I thought I’d start this blog off by sharing something I have encountered more than once in the past few months. Most people believe that if they run their select queries in read uncommitted/nolock that there is no way they can block other processes. This belief is mostly true, but it actually still possible to unintentionally block other processes when running a select with nolock.

So how can a read uncommitted/nolock select query block other processes? To answer that, I will first explain two types of locks in SQL Server. Schema Stability (Sch-S) and Schema Modification (Sch-M) locks are designed to maintain the integrity of our objects while they are being accessed by DML or DDL queries. When running any select query in read uncommitted/nolock, a Schema Stability lock is acquired to prevent any other process from altering the underlying object while the query is executing. These locks are compatible with any other lock except a Schema Modification lock and will never block a DML query. Schema Modification locks on the other hand are acquired any time DDL is run against a table and are incompatible with every other lock type. SQL Server doesn’t want anyone modifying the table while it is being selected from (thus the Sch-S lock), nor does it want anyone accessing the data while the table structure is being modified (where the Sch-M lock comes into play). As a Schema Modification lock cannot be acquired while a Schema Stability lock exists, the Schema Modification lock would have to wait for existing Schema Stability locks on that table to clear.

Say for example you need to kick off a report that will run overnight. You know there shouldn’t be users in the system, but you run it in the read uncommitted isolation level just to be safe. Let’s then say that you have a maintenance job that is supposed to rebuild indexes on the same night. If a long query/report is running at the time your index rebuild job kicks off, you can encounter a scenario where that long running query blocks other processes. When rebuilding an index (even online), a Schema Modification lock is required. Since a Sch-M lock is incompatible with any other lock it must wait for that Sch-S lock to be released. If, at the same time, another process is attempting to update/insert/delete to the table(s) in question, they will be unable to complete as they will now be queued up behind the Sch-M lock.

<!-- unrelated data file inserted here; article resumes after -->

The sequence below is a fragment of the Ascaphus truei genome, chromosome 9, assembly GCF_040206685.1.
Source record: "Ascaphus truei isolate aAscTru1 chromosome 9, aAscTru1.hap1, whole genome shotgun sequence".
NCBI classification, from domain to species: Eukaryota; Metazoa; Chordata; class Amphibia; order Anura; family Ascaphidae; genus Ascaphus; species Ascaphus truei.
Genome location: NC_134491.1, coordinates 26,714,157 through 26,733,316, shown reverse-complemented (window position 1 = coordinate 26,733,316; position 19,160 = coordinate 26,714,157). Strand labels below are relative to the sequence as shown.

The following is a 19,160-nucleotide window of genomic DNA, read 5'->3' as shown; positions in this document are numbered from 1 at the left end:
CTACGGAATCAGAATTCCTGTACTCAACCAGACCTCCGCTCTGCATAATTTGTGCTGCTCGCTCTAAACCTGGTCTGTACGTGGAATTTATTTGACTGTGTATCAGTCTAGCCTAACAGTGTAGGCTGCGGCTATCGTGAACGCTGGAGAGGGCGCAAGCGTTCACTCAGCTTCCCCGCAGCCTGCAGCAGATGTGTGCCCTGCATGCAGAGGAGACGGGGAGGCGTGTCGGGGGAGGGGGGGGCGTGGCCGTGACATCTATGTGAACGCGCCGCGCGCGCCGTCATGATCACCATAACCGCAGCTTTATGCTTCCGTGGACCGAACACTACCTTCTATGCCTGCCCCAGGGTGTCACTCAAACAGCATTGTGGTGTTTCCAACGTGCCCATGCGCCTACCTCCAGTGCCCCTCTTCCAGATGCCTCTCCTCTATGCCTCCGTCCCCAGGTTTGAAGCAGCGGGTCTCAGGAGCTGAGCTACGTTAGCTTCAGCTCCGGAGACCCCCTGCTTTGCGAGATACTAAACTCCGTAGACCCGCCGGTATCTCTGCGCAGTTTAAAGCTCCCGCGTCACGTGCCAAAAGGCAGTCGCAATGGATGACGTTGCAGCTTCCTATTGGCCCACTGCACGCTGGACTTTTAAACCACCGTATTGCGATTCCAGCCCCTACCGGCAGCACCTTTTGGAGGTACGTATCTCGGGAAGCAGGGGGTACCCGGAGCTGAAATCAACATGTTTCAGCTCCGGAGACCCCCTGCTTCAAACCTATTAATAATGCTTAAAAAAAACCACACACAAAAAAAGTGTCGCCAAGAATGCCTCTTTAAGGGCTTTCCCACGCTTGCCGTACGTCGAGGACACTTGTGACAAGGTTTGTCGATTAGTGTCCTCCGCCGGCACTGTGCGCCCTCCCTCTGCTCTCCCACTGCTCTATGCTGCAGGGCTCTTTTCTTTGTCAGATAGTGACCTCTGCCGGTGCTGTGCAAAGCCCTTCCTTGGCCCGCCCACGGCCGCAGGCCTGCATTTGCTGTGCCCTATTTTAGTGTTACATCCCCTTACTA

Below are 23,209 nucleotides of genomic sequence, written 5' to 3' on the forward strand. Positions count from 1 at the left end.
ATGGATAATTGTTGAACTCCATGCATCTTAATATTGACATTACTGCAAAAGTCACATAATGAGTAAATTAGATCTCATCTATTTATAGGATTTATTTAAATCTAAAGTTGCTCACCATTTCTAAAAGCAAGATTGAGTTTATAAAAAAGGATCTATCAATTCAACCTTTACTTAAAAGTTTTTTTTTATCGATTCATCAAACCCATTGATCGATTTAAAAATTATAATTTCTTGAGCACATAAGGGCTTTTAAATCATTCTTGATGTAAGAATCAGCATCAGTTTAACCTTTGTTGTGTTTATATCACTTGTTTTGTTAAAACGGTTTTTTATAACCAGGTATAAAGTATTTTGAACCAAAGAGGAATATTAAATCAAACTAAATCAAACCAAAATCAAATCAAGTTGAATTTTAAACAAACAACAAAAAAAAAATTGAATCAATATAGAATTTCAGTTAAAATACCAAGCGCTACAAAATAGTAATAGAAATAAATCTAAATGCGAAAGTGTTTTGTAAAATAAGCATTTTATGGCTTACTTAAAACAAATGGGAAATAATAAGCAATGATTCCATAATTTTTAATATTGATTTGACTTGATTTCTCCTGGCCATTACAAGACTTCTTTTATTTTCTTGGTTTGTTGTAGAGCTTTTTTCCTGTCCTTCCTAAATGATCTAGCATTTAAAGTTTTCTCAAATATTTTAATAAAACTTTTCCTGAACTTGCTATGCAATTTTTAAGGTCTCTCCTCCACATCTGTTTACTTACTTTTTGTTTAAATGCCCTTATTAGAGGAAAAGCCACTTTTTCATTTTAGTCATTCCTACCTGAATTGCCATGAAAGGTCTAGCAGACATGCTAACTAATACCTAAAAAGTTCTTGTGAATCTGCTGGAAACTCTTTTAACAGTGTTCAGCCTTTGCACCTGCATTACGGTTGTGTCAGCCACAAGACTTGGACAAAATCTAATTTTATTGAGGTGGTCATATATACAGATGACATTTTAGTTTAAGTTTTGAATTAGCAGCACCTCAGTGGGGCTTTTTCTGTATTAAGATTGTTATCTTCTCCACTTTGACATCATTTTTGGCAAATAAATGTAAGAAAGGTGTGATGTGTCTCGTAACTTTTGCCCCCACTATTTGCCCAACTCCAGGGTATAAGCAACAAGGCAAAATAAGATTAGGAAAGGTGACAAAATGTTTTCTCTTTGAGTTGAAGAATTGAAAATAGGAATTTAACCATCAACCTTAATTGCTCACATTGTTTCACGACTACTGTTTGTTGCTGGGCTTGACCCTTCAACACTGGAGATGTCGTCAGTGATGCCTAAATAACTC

Let’s step through an example. First, let’s create a table big enough to cause trouble and add a nonclustered index on that table.

Why a GUID CAST as a CHAR you ask? I have no good answer, but since we are being destructive here I decided we should let them join the party. The next part is tricky as you have to time it just right. As I stated previously, even online rebuilds need a Sch-M lock. For online rebuilds, this is very short lived and happens at the end of the rebuild process. Because the Sch-M lock is our problem lock, we want to start our long running query against the table just as the rebuild is about to finish. To prepare, I first rebuilt the index online and noted the time (let’s say 15 seconds).

Now we’re ready to do some blocking. We will first kick off our online rebuild (SPID 66 for me).

Since my previous rebuild took 15 seconds, about 10 seconds into the rebuild we will start the next step. In another query tab (SPID 70 for me) we will start our “reporting” query that will require a Sch-S lock.

Now let’s say our application needs to update a row in the schemamodlock table. The application (SPID 68) issues an update statement.

If you timed it up right, the update query is now blocked and sitting behind the Sch-S and Sch-M locks we created. If we run sp_who2 we can see that.


And that is how a NOLOCK/Read Uncommitted select can ruin your day. Of course, this can be described as a “perfect storm” situation and most likely the rebuilds wouldn’t be blocked excessively long. Regardless, always be sure to keep your maintenance plans in mind when doing reporting, even when using nolock.